I first heard Blood Orange in high school when 2016’s Freetown Sound had just come out and the single “Best To You” was circulating around as a critical darling. It was like nothing I’d heard before: a tightly composed R&B ballad over a background of lush dance electronics — a melody that stuck in your head. It was, for lack of a better term, the sexiest song I’d ever heard. I immediately fell in love with the song and then with its composer, Blood Orange’s front-man Dev Hynes.
Hynes’ fourth studio album Negro Swan came out a couple of months ago, and I was excited to see where he’d take his songwriting. The album is more down-tempo than the last and deeper in its messages. Dispersed throughout the album are spoken-word interludes, fragments of conversations Hynes’ had with writer Janet Mock. On “Family,” Mock says, “I think of family as community. I think of the spaces where you don’t have to shrink yourself. Where you don’t have to pretend or perform. You can fully show up and be vulnerable. And in silence, completely empty and that’s completely enough.” These moments pull together the themes of the album: making your place in the world and finding pride in your sexuality, race and identity.
Blood Orange played at Rams Head Live! on Friday, March 1 and were preceded by their opener, 20-year-old rapper MIKE who performed a few songs to the intimate crowd. MIKE, like Dev Hynes, grew up in London and was influenced by the grime scene and other English artists like King Krule. His songs, which touched on themes of depression and anxiety, got the crowd bobbing their heads and set the tone of the night.
Dev took the stage at Ram’s Head soon after, his band assembling on the riser behind him: drums, a bass, a keyboard, a saxophone and a flute. The stage grew dark, and the lighting, hues of dull red and purple and blue, illuminated the band and emphasized the melancholic nature of the songs. Hynes started the night with “Take Your Time,” one of the songs on the album where Hynes and his guitar are alone on the track. The song was followed by “Saint,” a track dedicated to a lost black boy and the first up-beat song of the evening, featuring the smooth vocals from back-up singers Eva Tolkin and Ian Isaiah.
Something should be said for the vocal abilities of the three performers, who all maintained studio quality throughout the entire performance and demonstrated charming chemistry on stage. Hynes sang effortlessly, and when Tolkin and Isaiah fronted songs, he stepped back allowing them to take center stage.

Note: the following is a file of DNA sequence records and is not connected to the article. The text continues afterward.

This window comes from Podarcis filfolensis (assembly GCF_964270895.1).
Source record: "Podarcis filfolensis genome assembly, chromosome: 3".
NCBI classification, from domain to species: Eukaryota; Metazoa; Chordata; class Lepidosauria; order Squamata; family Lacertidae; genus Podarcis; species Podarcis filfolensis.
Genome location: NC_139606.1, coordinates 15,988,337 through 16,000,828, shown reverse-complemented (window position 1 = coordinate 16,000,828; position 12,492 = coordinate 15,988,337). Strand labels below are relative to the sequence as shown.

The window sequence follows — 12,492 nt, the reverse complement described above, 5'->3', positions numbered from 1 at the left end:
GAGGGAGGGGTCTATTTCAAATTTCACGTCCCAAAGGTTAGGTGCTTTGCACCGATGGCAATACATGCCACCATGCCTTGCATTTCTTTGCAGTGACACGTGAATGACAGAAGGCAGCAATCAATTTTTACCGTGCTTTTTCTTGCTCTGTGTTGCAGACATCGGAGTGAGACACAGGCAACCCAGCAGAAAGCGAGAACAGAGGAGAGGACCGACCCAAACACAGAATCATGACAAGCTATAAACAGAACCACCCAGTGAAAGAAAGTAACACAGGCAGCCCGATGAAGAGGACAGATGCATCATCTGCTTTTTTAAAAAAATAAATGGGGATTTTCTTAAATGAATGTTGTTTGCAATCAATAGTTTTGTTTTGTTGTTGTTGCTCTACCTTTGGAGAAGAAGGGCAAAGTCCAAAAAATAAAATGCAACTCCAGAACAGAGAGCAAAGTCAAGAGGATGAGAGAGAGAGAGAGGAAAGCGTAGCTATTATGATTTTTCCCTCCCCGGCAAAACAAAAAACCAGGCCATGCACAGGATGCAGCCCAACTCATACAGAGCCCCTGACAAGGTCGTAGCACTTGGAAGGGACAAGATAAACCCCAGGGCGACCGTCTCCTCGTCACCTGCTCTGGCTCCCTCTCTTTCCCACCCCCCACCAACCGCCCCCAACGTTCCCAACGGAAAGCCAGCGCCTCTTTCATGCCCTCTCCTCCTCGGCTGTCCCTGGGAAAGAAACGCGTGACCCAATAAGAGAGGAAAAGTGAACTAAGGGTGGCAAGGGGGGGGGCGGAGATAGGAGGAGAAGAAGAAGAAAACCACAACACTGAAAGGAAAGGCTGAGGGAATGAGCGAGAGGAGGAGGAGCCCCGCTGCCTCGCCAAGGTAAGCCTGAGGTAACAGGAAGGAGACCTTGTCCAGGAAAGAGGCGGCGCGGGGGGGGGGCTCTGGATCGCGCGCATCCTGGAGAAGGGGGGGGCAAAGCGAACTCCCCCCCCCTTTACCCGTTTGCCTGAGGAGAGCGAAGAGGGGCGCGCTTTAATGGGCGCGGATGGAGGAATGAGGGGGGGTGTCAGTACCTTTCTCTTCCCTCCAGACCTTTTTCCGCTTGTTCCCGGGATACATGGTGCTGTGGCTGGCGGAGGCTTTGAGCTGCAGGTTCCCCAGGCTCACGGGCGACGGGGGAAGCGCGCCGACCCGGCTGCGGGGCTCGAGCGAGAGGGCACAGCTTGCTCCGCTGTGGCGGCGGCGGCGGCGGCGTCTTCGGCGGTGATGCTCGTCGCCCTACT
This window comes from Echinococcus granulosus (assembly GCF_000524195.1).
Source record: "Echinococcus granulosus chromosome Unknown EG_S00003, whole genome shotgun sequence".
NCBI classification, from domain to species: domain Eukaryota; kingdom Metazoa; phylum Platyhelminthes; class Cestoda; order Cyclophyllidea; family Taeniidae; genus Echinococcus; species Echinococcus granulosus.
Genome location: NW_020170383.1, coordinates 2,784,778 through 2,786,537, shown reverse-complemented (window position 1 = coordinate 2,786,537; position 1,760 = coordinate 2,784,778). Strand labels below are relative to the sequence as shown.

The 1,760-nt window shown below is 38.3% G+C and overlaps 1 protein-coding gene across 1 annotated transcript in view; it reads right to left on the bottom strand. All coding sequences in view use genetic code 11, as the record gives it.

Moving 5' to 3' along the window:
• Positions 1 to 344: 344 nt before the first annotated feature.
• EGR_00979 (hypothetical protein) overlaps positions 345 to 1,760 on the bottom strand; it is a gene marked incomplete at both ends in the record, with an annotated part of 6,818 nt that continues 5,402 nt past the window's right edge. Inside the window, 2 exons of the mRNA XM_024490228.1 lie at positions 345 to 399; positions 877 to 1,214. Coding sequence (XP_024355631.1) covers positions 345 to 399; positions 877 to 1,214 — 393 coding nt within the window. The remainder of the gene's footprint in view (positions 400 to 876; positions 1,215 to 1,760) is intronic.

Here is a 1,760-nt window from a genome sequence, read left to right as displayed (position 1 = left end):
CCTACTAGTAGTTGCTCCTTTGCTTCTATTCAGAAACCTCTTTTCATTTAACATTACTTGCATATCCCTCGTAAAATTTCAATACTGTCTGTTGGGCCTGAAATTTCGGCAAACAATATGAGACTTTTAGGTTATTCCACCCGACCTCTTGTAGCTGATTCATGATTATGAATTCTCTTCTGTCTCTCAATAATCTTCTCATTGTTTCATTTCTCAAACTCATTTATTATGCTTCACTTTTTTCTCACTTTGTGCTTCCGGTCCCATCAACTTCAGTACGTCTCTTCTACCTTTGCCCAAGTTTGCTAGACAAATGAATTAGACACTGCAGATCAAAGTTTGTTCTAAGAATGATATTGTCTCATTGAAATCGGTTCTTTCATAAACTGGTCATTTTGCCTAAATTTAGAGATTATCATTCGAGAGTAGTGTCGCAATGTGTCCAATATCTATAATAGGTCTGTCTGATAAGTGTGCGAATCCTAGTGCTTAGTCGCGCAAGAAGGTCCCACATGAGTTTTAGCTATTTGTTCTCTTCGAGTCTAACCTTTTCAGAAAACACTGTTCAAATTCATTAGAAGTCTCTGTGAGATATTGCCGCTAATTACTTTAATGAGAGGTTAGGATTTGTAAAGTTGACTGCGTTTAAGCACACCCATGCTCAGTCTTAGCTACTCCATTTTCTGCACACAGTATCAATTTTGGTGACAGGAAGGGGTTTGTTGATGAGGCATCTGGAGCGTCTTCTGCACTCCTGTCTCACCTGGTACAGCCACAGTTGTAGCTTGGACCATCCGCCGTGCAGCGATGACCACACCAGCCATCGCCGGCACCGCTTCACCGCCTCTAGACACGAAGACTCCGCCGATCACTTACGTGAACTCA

The stage was washed in purple for “Charcoal Baby,” a song about loneliness and the first single of the album. “No one wants to be the odd one out at times / No one wants to be the Negro swan. Can you break sometimes?” sang Hynes over drifty and dissonant guitar chords. By asking a question like “Can you break sometimes?” the performance captured the contradiction of the show. It’s sorrowful and anxious but upbeat. It’s dissonant but danceable. Hynes manages to channel the heavy emotion of the songs into something cathartic.
The set list also featured songs from Freetown Sound, Cupid Deluxe and Coastal Grooves. “Champagne Coast” came after “Best to You” and “It is What it Is,” some of Blood Oranges’ more pop-y cuts. I was most familiar with these songs, having listened to them countless times over the years, so this was my favorite part of the show. The energy was at its highest here, with every member of the band engaged. It was a sequence of songs that had the crowd dancing, singing and completely lost in the fun of the concert.
Hynes closed the show with the album’s closer “Smoke,” where the lighting suddenly shifted from the dim rich color-wash from before, and a bright white spotlight caught Hynes in the middle of the stage. “The sun comes in / My heart fulfills within,” sang Hynes, illuminated for the first time by the bright light which paralleled the warmth and acceptance in his words. The song was calm and paired down, closing the show on a calm but optimistic note. “Shout out Solange!” Hynes shouted, referrencing Solange Knowles’ album which released that day, an album Hynes contributed to.
Negro Swan is about anxiety and pain as much as it is about healing from these things through ownership of your situation. Like the album, the show felt universal, understanding and ultimately offered itself as a space for everyone to feel safe and free.